Goodness, did I love my original AirPods – enough to wear out the (admittedly meagre) batteries over hundreds of hours of outdoor walking in under two years. I was ready to upgrade at the moment of the long-awaited announcement of something new, and the AirPods Pro seemed like the next serious step, boosting the quality and adding active noise cancellation, which then – before the industry at large attempted it – seemed like a serious accomplishment for something so portable.
I loved them too, at first. I even put aside my standing dislike – which has faded – of devices you insert into your ear canal.
Months later, the active noise cancelling began worsening in one ear. Not fade, but I could tell it was trying and failing to measure surrounding sound and compensate accurately. When I'd shake my head or take a step while jogging, I'd get noise instead of anti-noise: subtle sympathetic swooshes or squeaks.
Happily, the warranty plus patience took care of that. Unhappily, the same thing hinted at beginning with the other ear several months later, and this time my warranty had just expired. Not the best situation: I was left with a slightly defective, premium-priced product after just a year.
Happily, Apple instated a special replacement program for AirPods Pro exhibiting just this behaviour. Unhappily, some miscommunication led the staff to believe this second replacement occurred both outside the program and out of warranty, leading me to have to make multiple calls to Apple over two months, keeping my own records and advocating for a refund of not just one, but two replacement charges made – the second one seemingly an unrelated error. I know from experience that Apple generally has their customer relations together, but if I'd been a new customer, that bungle may have been my cue to exit.
On top of that, I reflected on my time with the Pros. It's impressive to have two isolated, high-quality earpieces keeping in perfect sync – but when they occasionally lapsed, they really lapsed. Now and then, for example, when only the right or left bud would respond, I'd spend half a walk trying to disconnect and reconnect them in every way I could think of – a predic which wouldn't have been possible with single-piece headphones. As it happened, all of this was at least enough for me to exit my use of the AirPods. I cleaned them carefully, and eBay it was.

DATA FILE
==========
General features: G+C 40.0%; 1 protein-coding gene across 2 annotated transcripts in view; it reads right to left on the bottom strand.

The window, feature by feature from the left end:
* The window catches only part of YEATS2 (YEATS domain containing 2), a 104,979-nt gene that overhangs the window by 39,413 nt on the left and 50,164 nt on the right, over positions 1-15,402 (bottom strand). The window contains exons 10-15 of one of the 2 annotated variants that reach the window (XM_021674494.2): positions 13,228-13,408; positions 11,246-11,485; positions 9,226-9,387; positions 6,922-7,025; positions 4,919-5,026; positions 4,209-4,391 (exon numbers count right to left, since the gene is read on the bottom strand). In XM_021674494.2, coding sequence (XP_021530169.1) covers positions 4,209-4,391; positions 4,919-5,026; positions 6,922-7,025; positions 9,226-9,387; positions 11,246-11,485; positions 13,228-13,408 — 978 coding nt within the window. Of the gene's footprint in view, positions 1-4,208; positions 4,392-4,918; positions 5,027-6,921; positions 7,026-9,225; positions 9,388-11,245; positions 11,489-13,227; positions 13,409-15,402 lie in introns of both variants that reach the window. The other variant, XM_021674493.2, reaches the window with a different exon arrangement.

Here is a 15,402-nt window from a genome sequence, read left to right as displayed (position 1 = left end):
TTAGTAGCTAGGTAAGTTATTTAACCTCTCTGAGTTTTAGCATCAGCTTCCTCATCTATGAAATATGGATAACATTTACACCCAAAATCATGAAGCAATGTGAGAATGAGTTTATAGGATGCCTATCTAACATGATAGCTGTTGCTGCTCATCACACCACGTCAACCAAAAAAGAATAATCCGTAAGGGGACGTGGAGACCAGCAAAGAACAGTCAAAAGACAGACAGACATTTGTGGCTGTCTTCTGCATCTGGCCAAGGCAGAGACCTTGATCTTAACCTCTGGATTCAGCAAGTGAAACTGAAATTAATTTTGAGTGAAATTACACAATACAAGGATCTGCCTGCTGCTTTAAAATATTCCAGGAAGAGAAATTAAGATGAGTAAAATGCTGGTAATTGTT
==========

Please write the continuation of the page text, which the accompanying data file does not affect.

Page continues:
The Beats Flex had been released, and that's where my sights had landed. Costing a fifth as much as the AirPods Pro, I might have thought they were "not as good," period. But the W1 chip connected them automatically to all your Apple devices like the AirPods Pro did – no compromise there. They were single-piece: the connecting wire sat gently on your neck, and you wouldn't lose or damage them if they fell out – they even click together magnetically, forming a sort of necklace (which also sends a pause message, while the Pros sensed they'd left your ears). They fit identically in the ear canal and feel fine. They're black. (At least, mine are.) They have a volume control. The don't have their own charging case, because the battery lasts many times longer – I've charged mine a handful of times over months of use. So far, no issues, no subtle defects predestined by lofty aspirations, no hassles with customer service. I found them on sale for $35. This has been way better, and I'm way happier. I enjoyed riding the hype for a little while, but I'd have missed this stroke of logic if I'd been any more fixated or less disillusioned.
So, what are the disadvantages to the Beats Flex? Beats doesn't try to cancel noise actively, but presence in the ear canal does plenty on its own. I can hear the overall difference in sound quality: the Bluetooth-like fidelity is audible, and the sound signature feels like it folds in a little more Beats-esque dolling-up of the spectrum to make it sound a little brighter and bassier than what it receives (though tastefully less than Beats was famous for doing in a previous decade). The AirPods Pro provided that luxurious, pillowy smoothness for gentle bass which the Beats Flex only imitates, but I'm out walking or jogging, for goodness' sake – not sinking into a velour-padded recliner for a vision quest.
Since this whole transition, Apple has ramped up "spatial audio," involving the gyroscope and other input to compensate for your head movements, dealing out the illusion of unmoving speakers around you. I tried watching Star Trek: TNG this way with the AirPods Pro before selling them – it was cool, but not amazing. Recently, I hear Eddy Cue thinks this is the next big thing for music, and the feature will arrive at the system level this year, while Apple Music tracks and tvOS add their own support for it.
If Apple thinks spatial audio is that big, then they're going to be bringing it to more people and more types of headphones in the future. I get the impression they've quietly recognized and addressed the aformentioned issues with the AirPods Pro as well. That's good, and maybe I'll give the headphone-scape another look when I have less doubt the reliability will be solid. For now, the Beats Flex – these humble, inexpensive things – are the ones that have proved themselves, and will remain my companion.